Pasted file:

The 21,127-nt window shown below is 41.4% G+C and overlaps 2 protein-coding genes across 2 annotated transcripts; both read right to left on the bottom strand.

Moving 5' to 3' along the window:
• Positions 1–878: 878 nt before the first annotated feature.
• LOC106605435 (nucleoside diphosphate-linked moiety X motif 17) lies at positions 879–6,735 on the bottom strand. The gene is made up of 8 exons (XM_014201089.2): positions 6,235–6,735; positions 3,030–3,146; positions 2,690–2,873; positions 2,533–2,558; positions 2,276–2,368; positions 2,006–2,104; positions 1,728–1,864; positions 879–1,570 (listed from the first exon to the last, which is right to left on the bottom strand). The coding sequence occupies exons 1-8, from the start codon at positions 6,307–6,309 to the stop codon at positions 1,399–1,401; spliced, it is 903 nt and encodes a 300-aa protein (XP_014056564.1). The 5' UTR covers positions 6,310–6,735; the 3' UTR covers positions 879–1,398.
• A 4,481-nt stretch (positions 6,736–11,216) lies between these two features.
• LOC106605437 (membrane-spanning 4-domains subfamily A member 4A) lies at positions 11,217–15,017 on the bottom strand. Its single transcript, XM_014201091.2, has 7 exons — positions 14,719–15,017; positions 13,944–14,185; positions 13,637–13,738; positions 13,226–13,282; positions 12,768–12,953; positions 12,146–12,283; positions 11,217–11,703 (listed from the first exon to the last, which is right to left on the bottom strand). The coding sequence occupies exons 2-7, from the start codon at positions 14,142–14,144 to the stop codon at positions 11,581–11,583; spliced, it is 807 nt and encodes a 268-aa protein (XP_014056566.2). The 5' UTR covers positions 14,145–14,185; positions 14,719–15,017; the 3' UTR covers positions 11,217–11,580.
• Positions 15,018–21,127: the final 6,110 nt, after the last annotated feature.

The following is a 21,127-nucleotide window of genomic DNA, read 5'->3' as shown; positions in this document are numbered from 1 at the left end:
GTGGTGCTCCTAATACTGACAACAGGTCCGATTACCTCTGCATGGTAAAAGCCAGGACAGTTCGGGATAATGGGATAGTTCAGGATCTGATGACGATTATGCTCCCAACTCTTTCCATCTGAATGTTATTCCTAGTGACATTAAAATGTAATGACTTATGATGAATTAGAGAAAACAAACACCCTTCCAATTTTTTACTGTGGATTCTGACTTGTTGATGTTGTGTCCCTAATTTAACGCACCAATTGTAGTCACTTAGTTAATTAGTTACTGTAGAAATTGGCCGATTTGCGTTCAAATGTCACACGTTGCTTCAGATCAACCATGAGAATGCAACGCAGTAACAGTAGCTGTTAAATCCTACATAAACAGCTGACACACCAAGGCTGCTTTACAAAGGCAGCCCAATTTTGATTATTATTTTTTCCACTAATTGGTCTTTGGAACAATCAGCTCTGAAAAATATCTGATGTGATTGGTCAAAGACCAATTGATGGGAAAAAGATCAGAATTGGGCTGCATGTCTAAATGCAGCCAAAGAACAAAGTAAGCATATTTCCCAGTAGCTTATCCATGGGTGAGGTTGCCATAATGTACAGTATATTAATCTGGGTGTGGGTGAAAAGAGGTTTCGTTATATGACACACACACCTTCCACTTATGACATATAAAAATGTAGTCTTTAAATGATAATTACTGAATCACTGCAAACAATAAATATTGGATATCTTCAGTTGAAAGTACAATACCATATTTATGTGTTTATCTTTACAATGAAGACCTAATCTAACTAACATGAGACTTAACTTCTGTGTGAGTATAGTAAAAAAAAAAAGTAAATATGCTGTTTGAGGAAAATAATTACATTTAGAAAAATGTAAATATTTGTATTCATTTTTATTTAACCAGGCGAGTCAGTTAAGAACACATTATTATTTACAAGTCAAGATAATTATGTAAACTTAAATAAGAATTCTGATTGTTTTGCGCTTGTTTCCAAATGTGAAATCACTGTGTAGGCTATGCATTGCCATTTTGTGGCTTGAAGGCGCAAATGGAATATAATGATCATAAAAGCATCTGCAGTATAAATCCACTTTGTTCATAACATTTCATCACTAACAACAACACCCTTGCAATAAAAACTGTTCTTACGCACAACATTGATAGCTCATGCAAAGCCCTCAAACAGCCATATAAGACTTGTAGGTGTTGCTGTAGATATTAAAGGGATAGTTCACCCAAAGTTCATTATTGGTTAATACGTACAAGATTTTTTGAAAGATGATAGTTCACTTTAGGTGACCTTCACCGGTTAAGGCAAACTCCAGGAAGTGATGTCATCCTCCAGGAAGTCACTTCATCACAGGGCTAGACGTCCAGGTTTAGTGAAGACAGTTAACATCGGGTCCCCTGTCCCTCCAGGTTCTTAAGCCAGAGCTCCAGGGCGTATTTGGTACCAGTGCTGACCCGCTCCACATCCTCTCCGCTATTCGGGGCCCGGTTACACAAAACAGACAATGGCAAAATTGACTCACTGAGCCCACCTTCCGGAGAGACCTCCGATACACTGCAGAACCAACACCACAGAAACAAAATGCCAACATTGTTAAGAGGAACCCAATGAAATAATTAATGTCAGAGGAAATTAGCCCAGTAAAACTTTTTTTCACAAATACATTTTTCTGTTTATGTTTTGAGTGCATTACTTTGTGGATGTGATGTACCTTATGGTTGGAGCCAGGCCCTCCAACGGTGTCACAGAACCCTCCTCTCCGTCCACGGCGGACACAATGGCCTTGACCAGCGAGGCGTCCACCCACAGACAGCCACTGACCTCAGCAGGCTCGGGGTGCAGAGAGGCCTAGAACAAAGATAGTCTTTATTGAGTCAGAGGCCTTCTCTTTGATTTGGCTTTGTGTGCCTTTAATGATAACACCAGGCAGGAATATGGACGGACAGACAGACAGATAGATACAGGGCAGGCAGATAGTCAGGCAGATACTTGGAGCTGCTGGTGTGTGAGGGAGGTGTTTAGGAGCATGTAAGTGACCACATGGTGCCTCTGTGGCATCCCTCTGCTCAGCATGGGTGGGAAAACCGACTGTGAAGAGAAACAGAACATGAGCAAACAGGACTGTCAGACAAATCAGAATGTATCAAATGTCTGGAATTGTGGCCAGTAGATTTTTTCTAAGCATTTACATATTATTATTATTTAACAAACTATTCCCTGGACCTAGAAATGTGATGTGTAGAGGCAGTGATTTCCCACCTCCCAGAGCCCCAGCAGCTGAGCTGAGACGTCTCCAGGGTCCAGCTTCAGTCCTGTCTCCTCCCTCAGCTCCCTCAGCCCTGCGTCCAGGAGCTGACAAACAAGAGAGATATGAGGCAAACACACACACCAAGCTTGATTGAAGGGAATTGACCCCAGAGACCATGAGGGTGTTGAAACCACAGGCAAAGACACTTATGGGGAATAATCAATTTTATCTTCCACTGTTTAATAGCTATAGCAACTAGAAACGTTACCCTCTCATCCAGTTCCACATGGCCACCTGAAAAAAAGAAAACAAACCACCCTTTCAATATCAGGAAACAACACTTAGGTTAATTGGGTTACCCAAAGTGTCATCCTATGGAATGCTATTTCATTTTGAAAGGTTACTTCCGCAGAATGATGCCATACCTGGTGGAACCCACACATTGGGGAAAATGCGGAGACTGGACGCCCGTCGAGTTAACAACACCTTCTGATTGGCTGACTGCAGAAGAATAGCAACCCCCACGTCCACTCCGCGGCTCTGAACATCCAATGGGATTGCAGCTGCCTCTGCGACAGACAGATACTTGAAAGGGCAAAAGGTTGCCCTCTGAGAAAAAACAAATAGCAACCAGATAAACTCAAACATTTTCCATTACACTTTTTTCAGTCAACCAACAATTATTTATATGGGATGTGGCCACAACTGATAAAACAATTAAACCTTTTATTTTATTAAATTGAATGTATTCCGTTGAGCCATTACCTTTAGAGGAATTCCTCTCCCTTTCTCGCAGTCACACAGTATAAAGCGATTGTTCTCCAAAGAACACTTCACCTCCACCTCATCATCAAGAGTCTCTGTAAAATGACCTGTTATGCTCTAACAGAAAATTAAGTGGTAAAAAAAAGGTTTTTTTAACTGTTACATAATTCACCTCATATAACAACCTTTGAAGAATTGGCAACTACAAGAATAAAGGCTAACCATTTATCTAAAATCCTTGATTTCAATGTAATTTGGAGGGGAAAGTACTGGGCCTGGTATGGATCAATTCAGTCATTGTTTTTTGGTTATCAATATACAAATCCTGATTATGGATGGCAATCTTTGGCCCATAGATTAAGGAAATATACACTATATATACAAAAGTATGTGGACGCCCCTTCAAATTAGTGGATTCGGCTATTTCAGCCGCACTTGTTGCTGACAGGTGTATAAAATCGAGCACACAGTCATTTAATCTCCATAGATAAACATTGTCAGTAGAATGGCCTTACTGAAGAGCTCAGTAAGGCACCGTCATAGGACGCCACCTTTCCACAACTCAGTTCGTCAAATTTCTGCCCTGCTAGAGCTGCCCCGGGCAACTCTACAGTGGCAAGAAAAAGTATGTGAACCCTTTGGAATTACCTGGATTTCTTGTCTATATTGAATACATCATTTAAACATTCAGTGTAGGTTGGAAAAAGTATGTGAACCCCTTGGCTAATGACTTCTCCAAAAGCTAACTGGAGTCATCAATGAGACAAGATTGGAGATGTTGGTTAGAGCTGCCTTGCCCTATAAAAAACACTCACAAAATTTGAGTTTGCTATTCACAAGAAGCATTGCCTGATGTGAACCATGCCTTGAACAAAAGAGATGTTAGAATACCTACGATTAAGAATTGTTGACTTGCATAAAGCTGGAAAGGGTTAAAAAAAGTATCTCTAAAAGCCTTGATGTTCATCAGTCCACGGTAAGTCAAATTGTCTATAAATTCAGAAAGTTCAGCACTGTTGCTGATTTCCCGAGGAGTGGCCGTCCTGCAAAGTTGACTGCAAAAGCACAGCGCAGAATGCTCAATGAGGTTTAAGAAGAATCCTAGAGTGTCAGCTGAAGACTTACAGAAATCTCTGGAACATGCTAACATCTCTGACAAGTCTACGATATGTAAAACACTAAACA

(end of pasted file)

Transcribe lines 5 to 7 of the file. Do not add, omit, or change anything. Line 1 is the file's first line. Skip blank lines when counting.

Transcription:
• A 4,481-nt stretch (positions 6,736–11,216) lies between these two features.
• LOC106605437 (membrane-spanning 4-domains subfamily A member 4A) lies at positions 11,217–15,017 on the bottom strand. Its single transcript, XM_014201091.2, has 7 exons — positions 14,719–15,017; positions 13,944–14,185; positions 13,637–13,738; positions 13,226–13,282; positions 12,768–12,953; positions 12,146–12,283; positions 11,217–11,703 (listed from the first exon to the last, which is right to left on the bottom strand). The coding sequence occupies exons 2-7, from the start codon at positions 14,142–14,144 to the stop codon at positions 11,581–11,583; spliced, it is 807 nt and encodes a 268-aa protein (XP_014056566.2). The 5' UTR covers positions 14,145–14,185; positions 14,719–15,017; the 3' UTR covers positions 11,217–11,580.
• Positions 15,018–21,127: the final 6,110 nt, after the last annotated feature.